Ontario Greens want Catholic, public school boards merged
Party unveils platform, says merging school boards would save $1 billion
Ontario Green Party Leader Mike Schreiner says his party would save the province more than a $1 billion a year by merging the province's public and Catholic school boards into one single system.
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The plan to merge Ontario's Catholic and public school boards is one of the more controversial planks in the party platform released Tuesday, one Leader Mike Schreiner says will bring "honesty, integrity and good public policy to Queen's Park."
Schreiner said a single system with French and English boards would save the province $1.2 to $1.6 billion each year by eliminating duplication in administration, busing and buildings.
The Green party, which currently does not hold a seat in the provincial legislature, also plans to focus its campaign on jobs, kids and the environment in its bid to win its first seat.
"At the doorstep and in coffee shops, people tell me they are tired of the political status quo, political games, boondoggles, broken promises and secret deals," said party leader Mike Schreiner. "We must expect better."
Other planks in the party platform include:
- A focus on jobs by lowering payroll taxes for small businesses.
- Getting commuters home faster by creating a dedicated transit fund for infrastructure.
- Providing homeowners grants of up to $4,000 for retrofitting homes to save energy and cut costs.
- Doubling of the Ontario Child Benefit for half a million children living close to the poverty line.
- Creating a Social Innovation Foundation to provide grants, loans, and mentorship to help young entrepreneurs invent and implement solutions to problems.
- Putting food and water first by protecting key farmland and water sources.
- Making industry pay a "fair price" for provincial resources by increasing levies and royalties.
- Protecting communities and natural areas from "harmful" development by closing loopholes and ending political donations by corporations and unions.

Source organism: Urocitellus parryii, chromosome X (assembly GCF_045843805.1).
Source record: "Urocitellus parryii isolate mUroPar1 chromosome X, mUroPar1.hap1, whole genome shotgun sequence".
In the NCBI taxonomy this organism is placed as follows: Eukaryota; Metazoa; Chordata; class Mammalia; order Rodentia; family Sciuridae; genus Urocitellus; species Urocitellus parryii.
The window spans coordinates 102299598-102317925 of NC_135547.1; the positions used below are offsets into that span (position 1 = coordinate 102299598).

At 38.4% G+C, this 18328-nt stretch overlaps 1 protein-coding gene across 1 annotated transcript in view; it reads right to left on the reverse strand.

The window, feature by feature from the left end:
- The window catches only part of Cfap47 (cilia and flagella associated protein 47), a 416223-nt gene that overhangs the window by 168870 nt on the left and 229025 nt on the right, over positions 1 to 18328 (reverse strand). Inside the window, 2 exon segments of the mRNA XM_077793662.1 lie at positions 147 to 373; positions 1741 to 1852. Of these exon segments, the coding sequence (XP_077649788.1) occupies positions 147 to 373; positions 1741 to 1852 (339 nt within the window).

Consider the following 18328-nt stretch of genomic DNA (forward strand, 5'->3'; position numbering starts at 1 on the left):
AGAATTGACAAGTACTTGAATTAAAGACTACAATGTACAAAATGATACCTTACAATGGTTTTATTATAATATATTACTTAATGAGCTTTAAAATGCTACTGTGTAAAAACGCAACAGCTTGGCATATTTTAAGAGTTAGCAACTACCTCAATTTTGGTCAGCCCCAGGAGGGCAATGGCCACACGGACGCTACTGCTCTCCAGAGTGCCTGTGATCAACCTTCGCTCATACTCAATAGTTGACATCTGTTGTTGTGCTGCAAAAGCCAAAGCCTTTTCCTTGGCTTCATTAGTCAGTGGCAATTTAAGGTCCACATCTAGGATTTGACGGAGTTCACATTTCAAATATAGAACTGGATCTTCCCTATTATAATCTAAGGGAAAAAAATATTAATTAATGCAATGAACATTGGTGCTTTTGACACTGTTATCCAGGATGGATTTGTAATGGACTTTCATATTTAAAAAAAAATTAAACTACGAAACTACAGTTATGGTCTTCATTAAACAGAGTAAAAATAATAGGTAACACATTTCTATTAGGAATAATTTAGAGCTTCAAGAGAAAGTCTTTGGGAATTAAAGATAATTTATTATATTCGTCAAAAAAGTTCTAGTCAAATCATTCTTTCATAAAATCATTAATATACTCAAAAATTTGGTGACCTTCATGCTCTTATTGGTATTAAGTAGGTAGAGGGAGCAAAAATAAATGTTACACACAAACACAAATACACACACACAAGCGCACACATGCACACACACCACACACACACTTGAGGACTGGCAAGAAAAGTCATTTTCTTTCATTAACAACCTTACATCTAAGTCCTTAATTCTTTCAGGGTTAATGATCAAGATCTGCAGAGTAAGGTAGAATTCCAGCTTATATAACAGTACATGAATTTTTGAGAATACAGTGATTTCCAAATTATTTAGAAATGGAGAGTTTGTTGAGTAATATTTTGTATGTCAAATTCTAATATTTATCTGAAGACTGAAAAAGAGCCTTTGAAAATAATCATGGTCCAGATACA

"I want to make it clear to the people of Ontario: a Green vote can and will make a difference," said Schreiner. "On issue after issue, we have shown leadership and brought about change for a better Ontario."
The party pitches its plan as fiscally responsible, saying none of its promises will increase the deficit, adding: "None of our demands will rely on fairy dust or magic pots of money."
For each campaign promise, the platform document includes brief blurbs under the heading "How will we pay for it?" The funding proposals include reversing a 1 per cent corporate tax cut, ending the "costly" refurbishment of nuclear plants and proposing to pay for the increased Ontario Child Benefit by ending the final two years of a 10 per cent subsidy on electricity bills.
Schreiner also took aim at the other party leaders, in particular NDP Leader Andrea Horwath's call for reductions in the provincial part of HST — which Schreiner says the province cannot afford — and PC Leader Tim Hudak's job creation plan.
"Hudak [is] calling for a million jobs when we have 555,000 people unemployed in this province," said Schreiner.
"I guess that'll go to 655,000 once he cuts 100,000 jobs and I believe it's this kind of political games and magic math that's turning people off politics."
with files from The Canadian Press